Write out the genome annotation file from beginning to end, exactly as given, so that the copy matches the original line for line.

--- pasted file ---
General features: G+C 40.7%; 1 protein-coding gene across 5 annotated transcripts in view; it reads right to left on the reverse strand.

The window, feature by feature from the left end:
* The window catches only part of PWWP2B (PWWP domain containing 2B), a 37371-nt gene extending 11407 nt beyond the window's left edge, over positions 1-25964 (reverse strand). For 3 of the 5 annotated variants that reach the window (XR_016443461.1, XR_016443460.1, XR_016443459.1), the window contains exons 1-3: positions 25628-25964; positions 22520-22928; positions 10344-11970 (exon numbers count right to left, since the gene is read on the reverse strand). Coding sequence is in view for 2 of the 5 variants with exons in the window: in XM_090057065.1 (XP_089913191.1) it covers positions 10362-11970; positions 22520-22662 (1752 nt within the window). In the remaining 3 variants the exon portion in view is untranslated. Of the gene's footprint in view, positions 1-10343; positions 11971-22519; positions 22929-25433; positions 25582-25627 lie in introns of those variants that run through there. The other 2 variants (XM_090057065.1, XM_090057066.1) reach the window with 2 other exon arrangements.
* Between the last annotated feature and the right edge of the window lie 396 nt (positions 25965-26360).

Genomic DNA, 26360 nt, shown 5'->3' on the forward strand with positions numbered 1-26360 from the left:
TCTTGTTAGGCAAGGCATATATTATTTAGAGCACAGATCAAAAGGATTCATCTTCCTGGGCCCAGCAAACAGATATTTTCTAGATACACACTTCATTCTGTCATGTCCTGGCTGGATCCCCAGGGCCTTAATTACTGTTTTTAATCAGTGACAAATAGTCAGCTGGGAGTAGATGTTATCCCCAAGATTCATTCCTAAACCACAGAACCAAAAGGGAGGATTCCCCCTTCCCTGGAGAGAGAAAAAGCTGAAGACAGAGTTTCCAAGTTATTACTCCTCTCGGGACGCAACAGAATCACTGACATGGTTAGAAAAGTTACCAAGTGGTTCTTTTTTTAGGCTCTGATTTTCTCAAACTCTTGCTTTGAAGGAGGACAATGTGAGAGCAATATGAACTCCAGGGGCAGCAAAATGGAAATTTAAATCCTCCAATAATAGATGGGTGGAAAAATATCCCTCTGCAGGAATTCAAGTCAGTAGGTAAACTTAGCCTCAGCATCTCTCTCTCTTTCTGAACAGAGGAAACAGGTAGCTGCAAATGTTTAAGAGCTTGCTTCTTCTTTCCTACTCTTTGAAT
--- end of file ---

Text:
General features: G+C 40.7%; 1 protein-coding gene across 5 annotated transcripts in view; it reads right to left on the reverse strand.

The window, feature by feature from the left end:
* The window catches only part of PWWP2B (PWWP domain containing 2B), a 37371-nt gene extending 11407 nt beyond the window's left edge, over positions 1-25964 (reverse strand). For 3 of the 5 annotated variants that reach the window (XR_016443461.1, XR_016443460.1, XR_016443459.1), the window contains exons 1-3: positions 25628-25964; positions 22520-22928; positions 10344-11970 (exon numbers count right to left, since the gene is read on the reverse strand). Coding sequence is in view for 2 of the 5 variants with exons in the window: in XM_090057065.1 (XP_089913191.1) it covers positions 10362-11970; positions 22520-22662 (1752 nt within the window). In the remaining 3 variants the exon portion in view is untranslated. Of the gene's footprint in view, positions 1-10343; positions 11971-22519; positions 22929-25433; positions 25582-25627 lie in introns of those variants that run through there. The other 2 variants (XM_090057065.1, XM_090057066.1) reach the window with 2 other exon arrangements.
* Between the last annotated feature and the right edge of the window lie 396 nt (positions 25965-26360).

Genomic DNA, 26360 nt, shown 5'->3' on the forward strand with positions numbered 1-26360 from the left:
TCTTGTTAGGCAAGGCATATATTATTTAGAGCACAGATCAAAAGGATTCATCTTCCTGGGCCCAGCAAACAGATATTTTCTAGATACACACTTCATTCTGTCATGTCCTGGCTGGATCCCCAGGGCCTTAATTACTGTTTTTAATCAGTGACAAATAGTCAGCTGGGAGTAGATGTTATCCCCAAGATTCATTCCTAAACCACAGAACCAAAAGGGAGGATTCCCCCTTCCCTGGAGAGAGAAAAAGCTGAAGACAGAGTTTCCAAGTTATTACTCCTCTCGGGACGCAACAGAATCACTGACATGGTTAGAAAAGTTACCAAGTGGTTCTTTTTTTAGGCTCTGATTTTCTCAAACTCTTGCTTTGAAGGAGGACAATGTGAGAGCAATATGAACTCCAGGGGCAGCAAAATGGAAATTTAAATCCTCCAATAATAGATGGGTGGAAAAATATCCCTCTGCAGGAATTCAAGTCAGTAGGTAAACTTAGCCTCAGCATCTCTCTCTCTTTCTGAACAGAGGAAACAGGTAGCTGCAAATGTTTAAGAGCTTGCTTCTTCTTTCCTACTCTTTGAAT